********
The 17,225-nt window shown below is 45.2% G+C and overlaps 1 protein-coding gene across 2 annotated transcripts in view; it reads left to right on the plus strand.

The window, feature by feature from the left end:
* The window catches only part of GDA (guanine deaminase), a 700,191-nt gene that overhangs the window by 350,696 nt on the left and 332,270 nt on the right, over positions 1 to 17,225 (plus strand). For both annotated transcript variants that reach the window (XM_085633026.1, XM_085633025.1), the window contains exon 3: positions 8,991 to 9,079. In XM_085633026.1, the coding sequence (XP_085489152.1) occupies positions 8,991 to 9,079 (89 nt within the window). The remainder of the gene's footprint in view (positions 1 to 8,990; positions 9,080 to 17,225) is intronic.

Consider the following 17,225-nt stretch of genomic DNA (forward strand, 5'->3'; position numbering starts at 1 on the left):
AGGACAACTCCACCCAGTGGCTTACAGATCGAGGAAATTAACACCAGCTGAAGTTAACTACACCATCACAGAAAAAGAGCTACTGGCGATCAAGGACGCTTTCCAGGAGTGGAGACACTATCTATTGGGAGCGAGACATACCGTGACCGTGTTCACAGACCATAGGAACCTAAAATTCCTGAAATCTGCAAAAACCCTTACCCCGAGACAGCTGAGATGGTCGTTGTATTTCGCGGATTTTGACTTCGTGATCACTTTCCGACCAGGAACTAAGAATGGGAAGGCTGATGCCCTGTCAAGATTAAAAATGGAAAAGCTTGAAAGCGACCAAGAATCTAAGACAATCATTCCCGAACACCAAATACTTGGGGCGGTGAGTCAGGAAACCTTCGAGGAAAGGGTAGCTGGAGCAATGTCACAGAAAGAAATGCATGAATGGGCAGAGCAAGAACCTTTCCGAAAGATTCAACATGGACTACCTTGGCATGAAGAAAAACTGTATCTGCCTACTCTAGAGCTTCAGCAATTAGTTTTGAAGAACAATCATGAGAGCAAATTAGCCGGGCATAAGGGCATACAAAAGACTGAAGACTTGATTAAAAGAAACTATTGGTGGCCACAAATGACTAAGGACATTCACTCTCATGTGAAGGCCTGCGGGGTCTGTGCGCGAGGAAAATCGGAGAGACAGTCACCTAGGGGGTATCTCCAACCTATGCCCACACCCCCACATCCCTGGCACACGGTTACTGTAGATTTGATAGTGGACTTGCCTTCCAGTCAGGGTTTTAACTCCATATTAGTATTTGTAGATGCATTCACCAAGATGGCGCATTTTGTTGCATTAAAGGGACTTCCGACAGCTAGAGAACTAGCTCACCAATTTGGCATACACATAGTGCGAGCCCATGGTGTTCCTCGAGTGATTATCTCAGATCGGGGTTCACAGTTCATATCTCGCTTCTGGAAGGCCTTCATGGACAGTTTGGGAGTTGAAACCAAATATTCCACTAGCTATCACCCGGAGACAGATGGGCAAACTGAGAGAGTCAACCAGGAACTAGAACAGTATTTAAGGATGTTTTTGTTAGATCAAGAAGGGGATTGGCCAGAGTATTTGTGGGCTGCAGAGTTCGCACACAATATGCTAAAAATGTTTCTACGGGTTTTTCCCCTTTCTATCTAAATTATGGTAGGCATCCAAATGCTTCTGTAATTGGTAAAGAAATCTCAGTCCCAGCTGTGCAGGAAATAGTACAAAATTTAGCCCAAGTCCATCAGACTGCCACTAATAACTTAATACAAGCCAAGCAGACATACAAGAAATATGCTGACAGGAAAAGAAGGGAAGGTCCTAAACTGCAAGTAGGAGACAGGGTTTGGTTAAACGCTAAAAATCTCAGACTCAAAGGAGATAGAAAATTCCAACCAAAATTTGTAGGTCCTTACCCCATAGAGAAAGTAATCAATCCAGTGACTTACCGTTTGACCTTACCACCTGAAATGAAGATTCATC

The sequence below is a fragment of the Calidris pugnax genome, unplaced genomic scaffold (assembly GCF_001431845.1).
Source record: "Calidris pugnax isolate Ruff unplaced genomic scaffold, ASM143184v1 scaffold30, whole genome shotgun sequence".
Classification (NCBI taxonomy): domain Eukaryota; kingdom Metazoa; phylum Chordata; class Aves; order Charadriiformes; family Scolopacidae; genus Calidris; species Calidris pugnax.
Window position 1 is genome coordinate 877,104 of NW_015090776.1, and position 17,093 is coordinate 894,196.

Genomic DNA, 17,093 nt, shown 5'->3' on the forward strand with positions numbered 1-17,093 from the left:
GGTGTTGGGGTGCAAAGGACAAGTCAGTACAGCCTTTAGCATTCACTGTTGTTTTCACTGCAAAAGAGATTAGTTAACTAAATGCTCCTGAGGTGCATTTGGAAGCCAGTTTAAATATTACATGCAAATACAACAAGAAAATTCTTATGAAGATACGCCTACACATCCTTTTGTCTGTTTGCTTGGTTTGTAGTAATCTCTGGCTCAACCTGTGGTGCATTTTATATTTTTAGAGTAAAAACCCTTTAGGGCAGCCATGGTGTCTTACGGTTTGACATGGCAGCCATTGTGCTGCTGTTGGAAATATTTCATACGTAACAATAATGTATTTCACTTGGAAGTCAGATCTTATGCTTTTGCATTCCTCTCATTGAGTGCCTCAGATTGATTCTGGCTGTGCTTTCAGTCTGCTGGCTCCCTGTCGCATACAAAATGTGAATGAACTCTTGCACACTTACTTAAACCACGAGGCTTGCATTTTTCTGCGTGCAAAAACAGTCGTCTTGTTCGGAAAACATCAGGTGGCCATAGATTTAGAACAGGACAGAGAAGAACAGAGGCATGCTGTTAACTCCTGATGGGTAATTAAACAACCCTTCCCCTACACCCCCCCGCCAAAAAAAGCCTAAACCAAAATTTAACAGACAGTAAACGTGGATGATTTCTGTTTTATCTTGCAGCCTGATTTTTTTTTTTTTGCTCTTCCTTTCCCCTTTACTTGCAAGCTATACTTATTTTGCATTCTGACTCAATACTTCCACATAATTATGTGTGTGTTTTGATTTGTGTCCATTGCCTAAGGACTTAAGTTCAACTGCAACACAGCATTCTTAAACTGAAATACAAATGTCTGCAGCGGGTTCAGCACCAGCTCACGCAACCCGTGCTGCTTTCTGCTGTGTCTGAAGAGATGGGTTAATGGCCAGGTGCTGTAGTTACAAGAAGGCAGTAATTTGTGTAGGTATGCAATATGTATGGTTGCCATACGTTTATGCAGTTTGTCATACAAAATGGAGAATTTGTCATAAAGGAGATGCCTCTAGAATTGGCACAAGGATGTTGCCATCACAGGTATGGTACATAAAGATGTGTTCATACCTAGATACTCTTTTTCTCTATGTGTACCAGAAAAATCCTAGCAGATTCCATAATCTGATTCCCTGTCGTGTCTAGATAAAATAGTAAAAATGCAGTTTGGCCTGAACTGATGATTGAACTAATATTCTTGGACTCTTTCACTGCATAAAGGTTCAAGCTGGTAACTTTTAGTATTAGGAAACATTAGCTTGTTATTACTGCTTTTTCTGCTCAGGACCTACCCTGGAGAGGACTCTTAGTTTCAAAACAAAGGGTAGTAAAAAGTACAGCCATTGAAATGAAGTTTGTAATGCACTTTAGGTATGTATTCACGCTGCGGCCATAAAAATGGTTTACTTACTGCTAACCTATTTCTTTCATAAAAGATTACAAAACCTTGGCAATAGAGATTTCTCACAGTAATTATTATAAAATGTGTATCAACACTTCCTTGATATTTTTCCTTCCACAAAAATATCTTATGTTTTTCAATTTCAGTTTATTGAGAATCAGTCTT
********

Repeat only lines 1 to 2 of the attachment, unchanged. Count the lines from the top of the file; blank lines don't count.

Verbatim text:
The 17,225-nt window shown below is 45.2% G+C and overlaps 1 protein-coding gene across 2 annotated transcripts in view; it reads left to right on the plus strand.

The window, feature by feature from the left end: